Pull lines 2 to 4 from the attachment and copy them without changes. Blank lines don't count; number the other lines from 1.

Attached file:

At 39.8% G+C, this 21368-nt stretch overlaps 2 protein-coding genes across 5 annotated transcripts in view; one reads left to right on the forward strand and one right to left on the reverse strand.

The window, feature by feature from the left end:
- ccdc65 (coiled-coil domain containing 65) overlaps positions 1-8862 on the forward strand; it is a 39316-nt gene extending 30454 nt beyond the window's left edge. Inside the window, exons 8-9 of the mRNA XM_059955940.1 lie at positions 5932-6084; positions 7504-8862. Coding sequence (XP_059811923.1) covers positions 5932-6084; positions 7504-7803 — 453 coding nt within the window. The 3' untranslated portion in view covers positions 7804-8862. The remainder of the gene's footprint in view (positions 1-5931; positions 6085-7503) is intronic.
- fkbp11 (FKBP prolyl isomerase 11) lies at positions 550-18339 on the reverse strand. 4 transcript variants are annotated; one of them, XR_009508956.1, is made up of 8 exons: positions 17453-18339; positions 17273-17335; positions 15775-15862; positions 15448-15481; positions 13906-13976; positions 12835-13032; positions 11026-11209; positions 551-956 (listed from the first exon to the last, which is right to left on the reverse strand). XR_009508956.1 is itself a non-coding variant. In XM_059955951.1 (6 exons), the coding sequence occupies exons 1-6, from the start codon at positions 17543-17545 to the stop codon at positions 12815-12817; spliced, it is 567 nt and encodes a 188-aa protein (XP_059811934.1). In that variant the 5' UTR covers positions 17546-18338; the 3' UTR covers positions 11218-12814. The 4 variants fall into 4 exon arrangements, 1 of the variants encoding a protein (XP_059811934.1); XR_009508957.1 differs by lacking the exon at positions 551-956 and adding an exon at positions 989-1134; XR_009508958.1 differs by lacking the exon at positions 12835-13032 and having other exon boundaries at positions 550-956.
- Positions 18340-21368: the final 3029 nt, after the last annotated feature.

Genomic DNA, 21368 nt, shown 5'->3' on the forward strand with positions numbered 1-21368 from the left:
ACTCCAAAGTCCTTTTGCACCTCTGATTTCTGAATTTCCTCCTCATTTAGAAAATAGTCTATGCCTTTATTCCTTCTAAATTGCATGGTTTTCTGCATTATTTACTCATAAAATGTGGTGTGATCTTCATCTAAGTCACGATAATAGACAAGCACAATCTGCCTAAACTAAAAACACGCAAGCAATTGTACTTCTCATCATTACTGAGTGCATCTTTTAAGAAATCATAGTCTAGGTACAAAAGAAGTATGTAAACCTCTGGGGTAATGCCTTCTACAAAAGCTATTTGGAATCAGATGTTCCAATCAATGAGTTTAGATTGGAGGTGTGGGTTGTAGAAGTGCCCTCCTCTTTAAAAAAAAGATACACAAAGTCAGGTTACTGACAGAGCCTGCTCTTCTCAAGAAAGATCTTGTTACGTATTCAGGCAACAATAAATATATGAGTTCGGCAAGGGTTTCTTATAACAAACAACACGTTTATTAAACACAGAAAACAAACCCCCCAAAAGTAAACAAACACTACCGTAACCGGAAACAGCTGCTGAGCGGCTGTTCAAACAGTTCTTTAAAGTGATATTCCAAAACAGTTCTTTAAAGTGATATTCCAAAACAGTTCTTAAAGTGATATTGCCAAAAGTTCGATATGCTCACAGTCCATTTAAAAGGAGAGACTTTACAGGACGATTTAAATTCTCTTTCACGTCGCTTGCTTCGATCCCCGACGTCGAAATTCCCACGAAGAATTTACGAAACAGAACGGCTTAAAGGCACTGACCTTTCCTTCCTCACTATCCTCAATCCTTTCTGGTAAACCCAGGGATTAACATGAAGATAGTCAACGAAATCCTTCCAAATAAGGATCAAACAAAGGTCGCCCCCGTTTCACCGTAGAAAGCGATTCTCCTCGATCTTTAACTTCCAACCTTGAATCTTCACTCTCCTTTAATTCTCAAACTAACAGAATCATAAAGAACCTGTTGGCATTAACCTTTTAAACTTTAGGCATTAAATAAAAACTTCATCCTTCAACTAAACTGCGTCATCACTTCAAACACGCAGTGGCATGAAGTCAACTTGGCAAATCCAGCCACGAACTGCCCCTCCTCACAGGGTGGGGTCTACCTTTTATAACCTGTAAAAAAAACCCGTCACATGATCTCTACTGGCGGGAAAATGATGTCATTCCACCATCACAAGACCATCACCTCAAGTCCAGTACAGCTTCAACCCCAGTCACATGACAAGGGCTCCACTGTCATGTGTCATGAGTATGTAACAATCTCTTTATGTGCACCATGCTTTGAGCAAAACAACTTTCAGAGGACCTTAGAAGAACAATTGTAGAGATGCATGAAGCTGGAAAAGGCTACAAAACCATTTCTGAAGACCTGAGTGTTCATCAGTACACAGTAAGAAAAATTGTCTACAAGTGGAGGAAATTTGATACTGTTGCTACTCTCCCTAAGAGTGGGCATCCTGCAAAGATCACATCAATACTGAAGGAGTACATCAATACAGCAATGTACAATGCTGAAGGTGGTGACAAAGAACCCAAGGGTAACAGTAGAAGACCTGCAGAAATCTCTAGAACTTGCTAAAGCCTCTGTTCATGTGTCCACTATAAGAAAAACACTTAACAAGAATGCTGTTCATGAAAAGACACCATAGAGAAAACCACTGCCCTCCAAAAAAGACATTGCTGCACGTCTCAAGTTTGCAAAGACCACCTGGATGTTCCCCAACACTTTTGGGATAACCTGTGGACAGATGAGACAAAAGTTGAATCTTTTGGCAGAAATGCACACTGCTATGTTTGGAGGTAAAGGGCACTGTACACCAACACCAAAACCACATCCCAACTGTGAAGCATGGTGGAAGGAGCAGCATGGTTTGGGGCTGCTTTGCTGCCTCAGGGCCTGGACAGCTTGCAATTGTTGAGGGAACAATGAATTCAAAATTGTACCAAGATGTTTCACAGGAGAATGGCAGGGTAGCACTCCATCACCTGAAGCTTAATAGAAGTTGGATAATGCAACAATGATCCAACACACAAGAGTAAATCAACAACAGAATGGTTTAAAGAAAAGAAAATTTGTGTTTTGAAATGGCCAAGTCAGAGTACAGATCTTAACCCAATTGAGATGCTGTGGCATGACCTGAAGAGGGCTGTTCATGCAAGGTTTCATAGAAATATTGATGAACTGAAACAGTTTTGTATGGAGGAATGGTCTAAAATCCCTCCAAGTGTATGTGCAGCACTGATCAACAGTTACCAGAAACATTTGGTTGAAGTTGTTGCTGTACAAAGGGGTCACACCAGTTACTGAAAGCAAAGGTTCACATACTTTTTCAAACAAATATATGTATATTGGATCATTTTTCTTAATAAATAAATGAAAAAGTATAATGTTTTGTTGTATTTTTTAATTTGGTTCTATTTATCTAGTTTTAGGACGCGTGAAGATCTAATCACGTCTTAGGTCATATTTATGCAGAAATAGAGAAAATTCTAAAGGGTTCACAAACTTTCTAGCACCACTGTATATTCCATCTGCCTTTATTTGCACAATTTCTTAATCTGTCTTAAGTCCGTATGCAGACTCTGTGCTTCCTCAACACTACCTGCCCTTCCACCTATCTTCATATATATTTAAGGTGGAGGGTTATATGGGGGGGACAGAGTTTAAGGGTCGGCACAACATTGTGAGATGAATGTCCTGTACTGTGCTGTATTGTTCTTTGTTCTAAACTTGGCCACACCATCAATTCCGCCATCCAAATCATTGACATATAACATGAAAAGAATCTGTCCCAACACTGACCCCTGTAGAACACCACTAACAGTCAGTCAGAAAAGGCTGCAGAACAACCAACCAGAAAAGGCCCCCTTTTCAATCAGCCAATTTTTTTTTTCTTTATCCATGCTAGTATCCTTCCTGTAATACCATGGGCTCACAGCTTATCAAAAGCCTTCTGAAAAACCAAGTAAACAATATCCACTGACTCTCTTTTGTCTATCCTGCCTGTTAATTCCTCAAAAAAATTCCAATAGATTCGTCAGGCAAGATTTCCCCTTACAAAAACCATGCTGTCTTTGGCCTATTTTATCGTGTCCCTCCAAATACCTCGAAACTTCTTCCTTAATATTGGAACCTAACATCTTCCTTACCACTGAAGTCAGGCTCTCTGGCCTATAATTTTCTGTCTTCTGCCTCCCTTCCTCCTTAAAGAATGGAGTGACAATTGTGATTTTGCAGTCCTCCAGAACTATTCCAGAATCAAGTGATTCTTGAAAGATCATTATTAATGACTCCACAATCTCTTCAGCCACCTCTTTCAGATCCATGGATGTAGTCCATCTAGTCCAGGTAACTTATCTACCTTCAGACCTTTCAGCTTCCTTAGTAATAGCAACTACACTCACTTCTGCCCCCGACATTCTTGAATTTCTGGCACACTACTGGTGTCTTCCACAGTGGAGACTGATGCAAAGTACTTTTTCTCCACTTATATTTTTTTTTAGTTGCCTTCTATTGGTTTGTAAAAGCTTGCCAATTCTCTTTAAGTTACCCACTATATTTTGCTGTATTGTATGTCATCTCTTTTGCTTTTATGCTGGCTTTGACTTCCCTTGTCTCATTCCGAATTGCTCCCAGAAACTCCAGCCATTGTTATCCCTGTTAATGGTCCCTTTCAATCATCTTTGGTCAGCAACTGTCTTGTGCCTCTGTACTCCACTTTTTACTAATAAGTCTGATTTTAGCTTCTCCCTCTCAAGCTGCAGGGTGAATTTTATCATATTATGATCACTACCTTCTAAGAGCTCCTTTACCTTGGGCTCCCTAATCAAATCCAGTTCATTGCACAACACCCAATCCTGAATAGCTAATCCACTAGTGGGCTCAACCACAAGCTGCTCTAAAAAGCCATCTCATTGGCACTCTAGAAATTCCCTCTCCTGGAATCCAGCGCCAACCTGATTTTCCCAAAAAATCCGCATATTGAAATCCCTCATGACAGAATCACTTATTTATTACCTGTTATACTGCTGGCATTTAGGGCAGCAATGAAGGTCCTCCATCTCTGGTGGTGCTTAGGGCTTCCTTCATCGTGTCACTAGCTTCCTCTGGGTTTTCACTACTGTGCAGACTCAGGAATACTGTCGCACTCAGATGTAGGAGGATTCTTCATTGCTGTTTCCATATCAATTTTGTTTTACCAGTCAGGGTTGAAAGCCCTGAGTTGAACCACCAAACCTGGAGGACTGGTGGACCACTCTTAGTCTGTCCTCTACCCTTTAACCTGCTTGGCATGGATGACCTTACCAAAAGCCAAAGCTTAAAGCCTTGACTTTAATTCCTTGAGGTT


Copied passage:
The window, feature by feature from the left end:
- ccdc65 (coiled-coil domain containing 65) overlaps positions 1-8862 on the forward strand; it is a 39316-nt gene extending 30454 nt beyond the window's left edge. Inside the window, exons 8-9 of the mRNA XM_059955940.1 lie at positions 5932-6084; positions 7504-8862. Coding sequence (XP_059811923.1) covers positions 5932-6084; positions 7504-7803 — 453 coding nt within the window. The 3' untranslated portion in view covers positions 7804-8862. The remainder of the gene's footprint in view (positions 1-5931; positions 6085-7503) is intronic.
- fkbp11 (FKBP prolyl isomerase 11) lies at positions 550-18339 on the reverse strand. 4 transcript variants are annotated; one of them, XR_009508956.1, is made up of 8 exons: positions 17453-18339; positions 17273-17335; positions 15775-15862; positions 15448-15481; positions 13906-13976; positions 12835-13032; positions 11026-11209; positions 551-956 (listed from the first exon to the last, which is right to left on the reverse strand). XR_009508956.1 is itself a non-coding variant. In XM_059955951.1 (6 exons), the coding sequence occupies exons 1-6, from the start codon at positions 17543-17545 to the stop codon at positions 12815-12817; spliced, it is 567 nt and encodes a 188-aa protein (XP_059811934.1). In that variant the 5' UTR covers positions 17546-18338; the 3' UTR covers positions 11218-12814. The 4 variants fall into 4 exon arrangements, 1 of the variants encoding a protein (XP_059811934.1); XR_009508957.1 differs by lacking the exon at positions 551-956 and adding an exon at positions 989-1134; XR_009508958.1 differs by lacking the exon at positions 12835-13032 and having other exon boundaries at positions 550-956.